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7163 Yonge St Unit 265
416 855 0302
Hermetic Endo
Dr. Farzad Salehipour
About Us
Our Office provides top-notch patient care

First and foremost, we believe that people should have their own healthy teeth for an entire lifetime.


Our endodontic office is equipped with sophisticated OPMI Zeiss Microscope.


Endodontic treatments can be very challenging due to the complexity of the anatomy of the root canal system. In the past root canal treatment was performed predominantly by feel. With the aid of the OPMI, structures can be seen that remain hidden to the naked eye and treatment can be carried out with far greater precision and predictably than ever before. Microscopy in endodontics has become a way of life.


Uses of the OPMI in endodontics:


Identification of internal cracks


The dentist should always look for internal vertical coronal and radicular cracks and fractures when using the OPMI. These would be difficult or impossible to detect without the high magnification and illumination provided by the OPMI.


Canal location


The root canal anatomy of teeth can be very variable and missed canals are a major cause of failure of root canal treatment. The OPMI plays a vital role in helping to identify accessory canals at whatever level they may be. Commonly missed canals are the MB2 canal in maxillary molars and to a lesser degree, the mid-mesial canal in mandibular molars, buccal canals of lower incisors and second and third canals in premolars.


Endodontic root-end surgery


Thanks to the improved visualization provided by the OPMI along with microsurgical instruments, this procedure can be performed much more conservatively. For instance, the amount of apical bone removal/osteotomy size does not need to be large when using the OPMI. Hence, the procedure could be considered as minimally invasive. • The smaller apical osteotomy / access improves hard-tissue healing and success rates. • The OPMI enables the dentist to locate isthmuses (often infected) joining adjacent canals (ie isthmus between MB1 and MB2 in maxillary molars or MB and ML canals in lower molars) • The OPMI enables the identification of fractured instruments at the root apex.•  Using an OPMI enables the dentist to diagnose/locate root-end microfractures. •   Root-end canal preparation can be done more precisely and conservatively with use of micro-ultrasonic tips made specifically for surgery. For this, one should use high magnification and high illumination. •  Flaps are improved with the ability to make incisions more precisely with micro-scalpels. •  Suturing under the OPMI should be more precise and less traumatic. This is made possible since very fine sutures (i.e. 6-0) could be better visualized under the OPMI. This is especially important in the aesthetic area.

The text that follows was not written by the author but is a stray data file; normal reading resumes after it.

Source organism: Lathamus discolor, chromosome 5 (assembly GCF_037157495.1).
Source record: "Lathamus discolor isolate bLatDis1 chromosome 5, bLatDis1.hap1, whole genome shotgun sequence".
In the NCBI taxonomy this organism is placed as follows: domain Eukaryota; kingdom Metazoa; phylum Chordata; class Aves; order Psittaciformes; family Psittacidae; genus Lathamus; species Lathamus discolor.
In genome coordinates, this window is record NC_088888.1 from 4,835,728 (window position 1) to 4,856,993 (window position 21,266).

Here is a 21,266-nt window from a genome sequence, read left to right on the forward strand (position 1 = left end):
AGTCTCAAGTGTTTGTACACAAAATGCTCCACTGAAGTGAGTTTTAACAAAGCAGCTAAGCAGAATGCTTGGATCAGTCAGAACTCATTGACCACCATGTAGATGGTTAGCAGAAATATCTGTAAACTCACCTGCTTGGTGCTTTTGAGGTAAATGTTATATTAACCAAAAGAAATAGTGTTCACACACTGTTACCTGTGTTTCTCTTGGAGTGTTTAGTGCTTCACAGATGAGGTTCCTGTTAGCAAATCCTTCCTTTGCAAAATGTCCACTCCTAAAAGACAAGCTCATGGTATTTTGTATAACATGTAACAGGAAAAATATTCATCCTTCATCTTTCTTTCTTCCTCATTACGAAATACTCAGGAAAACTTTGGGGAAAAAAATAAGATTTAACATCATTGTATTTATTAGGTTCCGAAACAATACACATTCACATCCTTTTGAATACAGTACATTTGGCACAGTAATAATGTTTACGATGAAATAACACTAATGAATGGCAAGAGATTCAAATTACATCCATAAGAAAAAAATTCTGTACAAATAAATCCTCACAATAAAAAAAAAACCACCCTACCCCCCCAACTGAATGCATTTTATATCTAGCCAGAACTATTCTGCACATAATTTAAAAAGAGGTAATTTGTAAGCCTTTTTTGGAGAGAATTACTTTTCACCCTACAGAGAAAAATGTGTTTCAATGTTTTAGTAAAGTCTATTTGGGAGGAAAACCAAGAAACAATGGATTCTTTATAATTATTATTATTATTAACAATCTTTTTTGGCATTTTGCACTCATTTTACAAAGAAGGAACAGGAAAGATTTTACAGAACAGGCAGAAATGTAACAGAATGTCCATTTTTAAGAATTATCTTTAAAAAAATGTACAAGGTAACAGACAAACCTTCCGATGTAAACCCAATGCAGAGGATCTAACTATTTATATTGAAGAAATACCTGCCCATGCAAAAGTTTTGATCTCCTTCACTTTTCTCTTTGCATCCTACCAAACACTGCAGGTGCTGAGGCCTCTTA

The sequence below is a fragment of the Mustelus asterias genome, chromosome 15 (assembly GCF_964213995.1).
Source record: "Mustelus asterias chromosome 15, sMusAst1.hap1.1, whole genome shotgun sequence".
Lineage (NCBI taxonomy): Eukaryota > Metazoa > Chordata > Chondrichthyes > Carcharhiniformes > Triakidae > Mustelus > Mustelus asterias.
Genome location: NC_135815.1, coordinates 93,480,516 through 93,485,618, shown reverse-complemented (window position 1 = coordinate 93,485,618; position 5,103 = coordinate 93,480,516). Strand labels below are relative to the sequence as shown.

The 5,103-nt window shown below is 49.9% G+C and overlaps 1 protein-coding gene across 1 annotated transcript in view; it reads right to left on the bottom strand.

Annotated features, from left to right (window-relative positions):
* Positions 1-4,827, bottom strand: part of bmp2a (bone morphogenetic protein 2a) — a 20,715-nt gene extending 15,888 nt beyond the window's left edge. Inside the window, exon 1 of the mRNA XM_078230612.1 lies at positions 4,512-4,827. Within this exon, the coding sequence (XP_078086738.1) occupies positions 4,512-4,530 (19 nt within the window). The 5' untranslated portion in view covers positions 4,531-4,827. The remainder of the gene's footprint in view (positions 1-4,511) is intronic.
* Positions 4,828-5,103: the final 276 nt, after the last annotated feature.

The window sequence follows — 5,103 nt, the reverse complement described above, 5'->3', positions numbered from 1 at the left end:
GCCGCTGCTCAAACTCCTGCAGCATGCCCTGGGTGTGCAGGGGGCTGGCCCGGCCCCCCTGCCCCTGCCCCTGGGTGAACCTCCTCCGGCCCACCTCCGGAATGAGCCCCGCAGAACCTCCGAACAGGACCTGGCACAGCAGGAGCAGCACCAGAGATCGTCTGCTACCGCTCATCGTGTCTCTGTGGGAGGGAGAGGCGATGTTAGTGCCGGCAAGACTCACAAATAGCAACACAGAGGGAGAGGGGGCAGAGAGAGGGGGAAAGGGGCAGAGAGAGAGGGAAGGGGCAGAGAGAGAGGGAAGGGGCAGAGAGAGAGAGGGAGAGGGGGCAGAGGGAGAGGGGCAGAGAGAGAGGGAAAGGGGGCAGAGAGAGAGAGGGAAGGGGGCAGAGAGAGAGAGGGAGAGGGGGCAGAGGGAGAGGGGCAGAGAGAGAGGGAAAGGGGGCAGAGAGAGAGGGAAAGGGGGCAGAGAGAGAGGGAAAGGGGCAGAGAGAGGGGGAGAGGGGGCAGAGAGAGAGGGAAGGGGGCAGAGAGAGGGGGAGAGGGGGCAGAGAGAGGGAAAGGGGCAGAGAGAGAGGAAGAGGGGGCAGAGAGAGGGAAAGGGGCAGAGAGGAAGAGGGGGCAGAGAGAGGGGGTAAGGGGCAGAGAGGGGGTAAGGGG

The benefits of the OPMI extend far beyond the obvious and well-proven clinical benefits.


Many of the procedures highlighted could not be performed without the OPMI and therefore it enables the clinician to offer many more treatments than would otherwise be possible.


Having more control of the clinical environment can lead to greater efficiency (i.e. reduced time looking for sclerosed canals), less stress and more predictable outcomes.


Patients rapidly come to understand that a dentist using the OPMI is working at the very highest standards of the profession and with the ability to document, this greatly increases acceptance of treatments.


The use of the image capturing capabilities of the OPMI provides a powerful communication tool. Whether it is with still or video images, showing patients the state of their oral health makes it easier for them to understand the problem at hand. It is easier for patients to agree to treatment when, for instance, they are shown a closeup of a faulty restoration margin and are recommended to have it replaced. Acceptance of treatment would be reduced if it were only discussed verbally. The OPMI can therefore help  to increase acceptance rates and  treatment fees.